I have recently read a bit about Lamport signatures (especially the approach using hash ladders to save disk space) and I found it very interesting that it entirely depends on a hash function.
So I asked myself the following question:
When you have a plaintext $p$ and hash it and concatenate it with its hash again and so on: plain -> $H(p) + H(H(p)) + H(H(H(p))) + ...$ ($n$-times)
is this a good source for randomness? Why not?
Does the attacker having a look at this output have any advantages in guessing the plaintext for large $n$?
You have some file you want to encrypt. Hash the file with a good hash function (e.g. Keccak). Then concatenate this hash with a password you choose. From this you derive a hash concatenation like above until it is as long as the file you want to encrypt; lets call it "hashchain". Then XOR your file with the hashchain and when you are finished you write the hash of the original file to the beginning of your encrypted file. Destroy original file and hashchain.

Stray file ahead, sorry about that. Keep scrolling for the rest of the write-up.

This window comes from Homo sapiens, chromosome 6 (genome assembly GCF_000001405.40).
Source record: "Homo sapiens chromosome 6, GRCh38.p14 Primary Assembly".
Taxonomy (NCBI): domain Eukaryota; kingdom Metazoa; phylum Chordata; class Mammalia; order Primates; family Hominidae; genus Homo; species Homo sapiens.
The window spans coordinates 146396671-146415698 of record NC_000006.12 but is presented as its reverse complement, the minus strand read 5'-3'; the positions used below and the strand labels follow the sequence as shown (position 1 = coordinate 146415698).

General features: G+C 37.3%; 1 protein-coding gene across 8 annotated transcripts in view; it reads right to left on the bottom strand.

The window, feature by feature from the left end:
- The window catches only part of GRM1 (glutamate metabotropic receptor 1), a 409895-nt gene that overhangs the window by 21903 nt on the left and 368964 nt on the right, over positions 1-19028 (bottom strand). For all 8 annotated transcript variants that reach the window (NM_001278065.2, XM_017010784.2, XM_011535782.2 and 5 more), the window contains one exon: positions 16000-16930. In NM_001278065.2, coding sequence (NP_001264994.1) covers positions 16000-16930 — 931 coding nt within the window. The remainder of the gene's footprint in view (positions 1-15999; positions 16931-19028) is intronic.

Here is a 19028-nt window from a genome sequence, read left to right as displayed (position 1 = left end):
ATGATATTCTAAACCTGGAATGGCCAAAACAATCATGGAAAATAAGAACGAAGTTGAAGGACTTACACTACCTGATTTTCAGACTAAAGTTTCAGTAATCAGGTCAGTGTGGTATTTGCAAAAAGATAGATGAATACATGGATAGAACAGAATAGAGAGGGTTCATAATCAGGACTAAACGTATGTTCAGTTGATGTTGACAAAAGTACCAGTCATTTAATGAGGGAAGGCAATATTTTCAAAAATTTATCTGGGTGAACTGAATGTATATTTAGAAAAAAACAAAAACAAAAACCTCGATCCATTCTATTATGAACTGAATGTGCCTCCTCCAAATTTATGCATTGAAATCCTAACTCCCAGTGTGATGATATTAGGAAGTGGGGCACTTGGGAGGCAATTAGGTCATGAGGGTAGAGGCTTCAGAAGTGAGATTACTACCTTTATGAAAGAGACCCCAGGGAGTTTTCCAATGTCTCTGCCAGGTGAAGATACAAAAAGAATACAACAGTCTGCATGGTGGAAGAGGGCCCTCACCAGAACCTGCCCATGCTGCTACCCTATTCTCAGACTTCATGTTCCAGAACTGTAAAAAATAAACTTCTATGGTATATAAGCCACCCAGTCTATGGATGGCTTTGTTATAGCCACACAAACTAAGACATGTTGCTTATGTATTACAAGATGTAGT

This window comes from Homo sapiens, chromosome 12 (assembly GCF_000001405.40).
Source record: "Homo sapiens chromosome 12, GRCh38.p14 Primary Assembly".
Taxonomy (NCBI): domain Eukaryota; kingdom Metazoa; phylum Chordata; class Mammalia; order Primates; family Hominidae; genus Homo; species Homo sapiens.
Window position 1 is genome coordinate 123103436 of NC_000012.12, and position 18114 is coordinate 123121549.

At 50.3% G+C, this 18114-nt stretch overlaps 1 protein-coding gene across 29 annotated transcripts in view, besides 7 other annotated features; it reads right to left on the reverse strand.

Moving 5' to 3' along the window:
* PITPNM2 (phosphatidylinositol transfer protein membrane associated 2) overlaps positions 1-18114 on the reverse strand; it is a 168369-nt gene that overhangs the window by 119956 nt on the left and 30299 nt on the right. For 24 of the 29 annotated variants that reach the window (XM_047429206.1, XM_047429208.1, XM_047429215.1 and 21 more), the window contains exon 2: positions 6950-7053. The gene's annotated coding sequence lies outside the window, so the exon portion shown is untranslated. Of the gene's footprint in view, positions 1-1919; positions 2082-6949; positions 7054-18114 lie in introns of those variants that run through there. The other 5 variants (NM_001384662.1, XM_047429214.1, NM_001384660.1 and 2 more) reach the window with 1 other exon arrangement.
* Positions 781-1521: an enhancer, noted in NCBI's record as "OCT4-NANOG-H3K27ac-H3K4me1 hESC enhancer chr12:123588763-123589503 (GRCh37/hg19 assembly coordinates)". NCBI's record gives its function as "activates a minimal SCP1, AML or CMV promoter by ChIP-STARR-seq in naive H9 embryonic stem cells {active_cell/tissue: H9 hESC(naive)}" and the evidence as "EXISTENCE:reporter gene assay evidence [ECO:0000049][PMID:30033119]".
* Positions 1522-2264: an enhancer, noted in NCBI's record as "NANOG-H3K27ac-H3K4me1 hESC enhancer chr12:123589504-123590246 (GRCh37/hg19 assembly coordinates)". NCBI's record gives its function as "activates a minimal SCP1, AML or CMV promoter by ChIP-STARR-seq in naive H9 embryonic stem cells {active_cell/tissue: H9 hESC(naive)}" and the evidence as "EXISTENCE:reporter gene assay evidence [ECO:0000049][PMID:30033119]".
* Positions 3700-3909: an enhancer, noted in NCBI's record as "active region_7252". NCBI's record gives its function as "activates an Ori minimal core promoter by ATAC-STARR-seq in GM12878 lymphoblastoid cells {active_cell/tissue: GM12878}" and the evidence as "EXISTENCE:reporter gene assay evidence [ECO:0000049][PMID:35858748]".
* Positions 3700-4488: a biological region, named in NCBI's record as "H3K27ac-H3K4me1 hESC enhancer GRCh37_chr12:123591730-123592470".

When you want to decrypt, take your password and the hash of the original file (which we have written to the beginning of the encrypted file), concatenate and hash this until you have a file which has the size of the original file. XOR both again and you get back your file from the beginning.
Note: Using password and hash of the original file as the beginning for the hash chain makes us able to use the same password for encryption of different files.
- Is there a reason why this is not secure?
I have no only superficial knowledge about cryptography, please keep this in mind when answering.